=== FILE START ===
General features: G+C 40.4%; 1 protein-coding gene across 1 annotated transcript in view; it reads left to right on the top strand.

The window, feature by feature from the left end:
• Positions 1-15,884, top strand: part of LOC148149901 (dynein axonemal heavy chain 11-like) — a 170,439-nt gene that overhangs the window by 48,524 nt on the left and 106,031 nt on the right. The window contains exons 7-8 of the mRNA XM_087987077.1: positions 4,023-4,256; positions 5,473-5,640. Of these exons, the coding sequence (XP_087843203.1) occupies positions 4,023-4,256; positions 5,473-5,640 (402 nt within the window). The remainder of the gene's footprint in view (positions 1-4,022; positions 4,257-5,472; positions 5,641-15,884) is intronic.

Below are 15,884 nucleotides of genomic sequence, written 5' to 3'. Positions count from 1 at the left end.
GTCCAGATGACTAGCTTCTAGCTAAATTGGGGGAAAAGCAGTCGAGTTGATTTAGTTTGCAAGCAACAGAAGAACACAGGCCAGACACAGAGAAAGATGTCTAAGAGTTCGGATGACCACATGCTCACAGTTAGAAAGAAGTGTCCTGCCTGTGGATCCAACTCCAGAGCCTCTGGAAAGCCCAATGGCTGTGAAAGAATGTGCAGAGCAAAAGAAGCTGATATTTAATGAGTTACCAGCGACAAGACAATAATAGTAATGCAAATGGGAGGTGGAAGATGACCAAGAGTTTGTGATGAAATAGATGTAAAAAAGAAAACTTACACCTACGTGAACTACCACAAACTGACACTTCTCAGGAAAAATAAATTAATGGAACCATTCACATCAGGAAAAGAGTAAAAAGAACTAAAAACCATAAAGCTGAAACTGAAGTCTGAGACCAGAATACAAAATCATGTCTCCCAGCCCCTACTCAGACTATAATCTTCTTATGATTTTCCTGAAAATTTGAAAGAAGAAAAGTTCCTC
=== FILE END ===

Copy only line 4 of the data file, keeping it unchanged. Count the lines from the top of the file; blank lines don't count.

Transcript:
Below are 15,884 nucleotides of genomic sequence, written 5' to 3'. Positions count from 1 at the left end.